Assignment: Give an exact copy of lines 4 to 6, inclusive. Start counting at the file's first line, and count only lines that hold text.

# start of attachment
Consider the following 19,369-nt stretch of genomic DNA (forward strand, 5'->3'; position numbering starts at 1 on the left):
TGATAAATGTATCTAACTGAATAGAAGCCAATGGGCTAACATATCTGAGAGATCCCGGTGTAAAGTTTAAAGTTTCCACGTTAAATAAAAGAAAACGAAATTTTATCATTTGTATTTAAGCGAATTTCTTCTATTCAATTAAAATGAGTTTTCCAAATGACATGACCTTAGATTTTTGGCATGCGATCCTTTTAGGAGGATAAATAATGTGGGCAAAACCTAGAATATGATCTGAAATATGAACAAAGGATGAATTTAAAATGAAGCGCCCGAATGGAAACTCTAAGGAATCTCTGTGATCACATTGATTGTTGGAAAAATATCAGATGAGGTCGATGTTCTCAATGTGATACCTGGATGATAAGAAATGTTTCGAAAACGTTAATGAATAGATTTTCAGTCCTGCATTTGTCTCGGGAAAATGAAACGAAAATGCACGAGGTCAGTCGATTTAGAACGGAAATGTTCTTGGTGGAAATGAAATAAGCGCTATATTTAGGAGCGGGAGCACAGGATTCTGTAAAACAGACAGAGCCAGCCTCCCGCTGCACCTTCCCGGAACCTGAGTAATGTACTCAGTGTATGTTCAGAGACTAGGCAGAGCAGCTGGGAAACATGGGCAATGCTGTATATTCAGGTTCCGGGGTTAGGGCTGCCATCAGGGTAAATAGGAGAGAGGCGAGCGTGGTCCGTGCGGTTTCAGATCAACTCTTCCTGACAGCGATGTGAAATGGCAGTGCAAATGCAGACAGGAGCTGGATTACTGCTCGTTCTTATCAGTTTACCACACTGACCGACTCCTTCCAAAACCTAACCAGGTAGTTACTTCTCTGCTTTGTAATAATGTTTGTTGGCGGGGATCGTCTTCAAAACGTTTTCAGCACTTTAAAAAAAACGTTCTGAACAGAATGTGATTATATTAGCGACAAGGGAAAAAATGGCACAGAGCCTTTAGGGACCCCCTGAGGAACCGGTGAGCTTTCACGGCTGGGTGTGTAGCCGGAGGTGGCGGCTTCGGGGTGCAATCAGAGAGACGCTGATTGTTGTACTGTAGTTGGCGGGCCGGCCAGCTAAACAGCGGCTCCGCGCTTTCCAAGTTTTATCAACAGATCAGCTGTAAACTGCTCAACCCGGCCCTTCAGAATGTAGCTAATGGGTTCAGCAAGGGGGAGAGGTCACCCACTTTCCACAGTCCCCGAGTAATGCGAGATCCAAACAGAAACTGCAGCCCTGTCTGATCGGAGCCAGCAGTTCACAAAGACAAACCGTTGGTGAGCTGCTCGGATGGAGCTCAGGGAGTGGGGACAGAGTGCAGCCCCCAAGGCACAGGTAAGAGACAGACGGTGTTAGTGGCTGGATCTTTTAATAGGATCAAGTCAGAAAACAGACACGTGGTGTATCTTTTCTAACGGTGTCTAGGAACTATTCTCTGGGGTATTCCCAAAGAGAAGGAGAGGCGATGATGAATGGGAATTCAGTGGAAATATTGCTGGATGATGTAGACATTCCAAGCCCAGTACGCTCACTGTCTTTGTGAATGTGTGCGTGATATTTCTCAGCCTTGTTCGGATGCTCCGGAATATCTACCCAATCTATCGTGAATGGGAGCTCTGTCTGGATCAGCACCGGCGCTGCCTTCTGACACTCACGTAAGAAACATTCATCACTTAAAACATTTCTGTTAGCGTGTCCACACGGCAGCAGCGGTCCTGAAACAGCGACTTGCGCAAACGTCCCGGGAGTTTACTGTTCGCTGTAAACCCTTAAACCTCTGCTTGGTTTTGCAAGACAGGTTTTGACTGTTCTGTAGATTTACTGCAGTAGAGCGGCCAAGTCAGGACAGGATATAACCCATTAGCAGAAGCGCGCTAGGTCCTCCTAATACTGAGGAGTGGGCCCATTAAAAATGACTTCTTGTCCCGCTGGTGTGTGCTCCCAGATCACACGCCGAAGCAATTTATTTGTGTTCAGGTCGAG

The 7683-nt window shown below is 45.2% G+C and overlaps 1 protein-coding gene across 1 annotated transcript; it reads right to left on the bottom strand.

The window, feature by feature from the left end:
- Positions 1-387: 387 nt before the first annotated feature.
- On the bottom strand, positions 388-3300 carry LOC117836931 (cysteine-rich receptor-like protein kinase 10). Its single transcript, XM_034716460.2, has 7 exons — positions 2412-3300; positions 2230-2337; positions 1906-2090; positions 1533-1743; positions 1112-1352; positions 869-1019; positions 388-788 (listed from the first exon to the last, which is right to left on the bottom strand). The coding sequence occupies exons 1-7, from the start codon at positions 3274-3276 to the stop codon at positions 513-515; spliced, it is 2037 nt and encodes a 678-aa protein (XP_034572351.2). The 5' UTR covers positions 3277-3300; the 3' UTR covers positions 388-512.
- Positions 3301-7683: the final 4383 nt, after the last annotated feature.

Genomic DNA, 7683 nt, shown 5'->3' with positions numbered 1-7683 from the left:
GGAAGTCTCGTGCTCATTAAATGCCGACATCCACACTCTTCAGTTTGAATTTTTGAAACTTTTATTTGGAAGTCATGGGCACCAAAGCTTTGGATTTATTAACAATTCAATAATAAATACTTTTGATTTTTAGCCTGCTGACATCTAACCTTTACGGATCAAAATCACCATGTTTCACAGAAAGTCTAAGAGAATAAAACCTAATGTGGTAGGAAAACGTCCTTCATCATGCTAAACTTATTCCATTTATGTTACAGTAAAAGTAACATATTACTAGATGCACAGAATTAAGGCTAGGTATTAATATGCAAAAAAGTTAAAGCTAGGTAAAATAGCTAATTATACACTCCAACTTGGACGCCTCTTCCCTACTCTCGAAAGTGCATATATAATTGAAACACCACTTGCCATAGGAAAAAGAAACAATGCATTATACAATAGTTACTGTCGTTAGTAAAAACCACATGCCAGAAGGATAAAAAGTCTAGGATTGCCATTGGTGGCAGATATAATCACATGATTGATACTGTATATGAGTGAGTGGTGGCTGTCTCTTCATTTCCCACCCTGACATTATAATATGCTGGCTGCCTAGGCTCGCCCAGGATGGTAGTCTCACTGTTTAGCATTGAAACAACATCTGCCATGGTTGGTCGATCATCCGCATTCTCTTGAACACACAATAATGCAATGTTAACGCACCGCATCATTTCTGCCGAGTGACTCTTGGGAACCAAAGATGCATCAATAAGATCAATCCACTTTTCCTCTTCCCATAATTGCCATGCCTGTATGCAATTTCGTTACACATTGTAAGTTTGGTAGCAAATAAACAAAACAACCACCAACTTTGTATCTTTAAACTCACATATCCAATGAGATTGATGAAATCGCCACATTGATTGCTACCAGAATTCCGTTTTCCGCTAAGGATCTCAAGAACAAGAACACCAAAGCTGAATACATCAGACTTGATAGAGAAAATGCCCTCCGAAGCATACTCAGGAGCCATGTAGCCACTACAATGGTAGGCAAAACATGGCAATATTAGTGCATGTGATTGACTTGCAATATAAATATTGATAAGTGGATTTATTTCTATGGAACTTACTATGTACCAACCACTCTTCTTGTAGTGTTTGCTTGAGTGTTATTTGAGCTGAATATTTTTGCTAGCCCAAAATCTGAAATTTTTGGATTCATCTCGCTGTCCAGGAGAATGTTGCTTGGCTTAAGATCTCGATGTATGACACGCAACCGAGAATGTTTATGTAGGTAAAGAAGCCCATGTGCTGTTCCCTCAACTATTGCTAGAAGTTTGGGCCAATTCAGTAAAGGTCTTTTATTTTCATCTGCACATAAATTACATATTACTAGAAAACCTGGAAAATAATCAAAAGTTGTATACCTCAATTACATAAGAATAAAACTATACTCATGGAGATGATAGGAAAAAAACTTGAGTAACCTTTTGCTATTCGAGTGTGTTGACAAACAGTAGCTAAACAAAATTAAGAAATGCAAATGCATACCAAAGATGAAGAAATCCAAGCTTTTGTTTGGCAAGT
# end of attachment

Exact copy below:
The window, feature by feature from the left end:
- Positions 1-387: 387 nt before the first annotated feature.
- On the bottom strand, positions 388-3300 carry LOC117836931 (cysteine-rich receptor-like protein kinase 10). Its single transcript, XM_034716460.2, has 7 exons — positions 2412-3300; positions 2230-2337; positions 1906-2090; positions 1533-1743; positions 1112-1352; positions 869-1019; positions 388-788 (listed from the first exon to the last, which is right to left on the bottom strand). The coding sequence occupies exons 1-7, from the start codon at positions 3274-3276 to the stop codon at positions 513-515; spliced, it is 2037 nt and encodes a 678-aa protein (XP_034572351.2). The 5' UTR covers positions 3277-3300; the 3' UTR covers positions 388-512.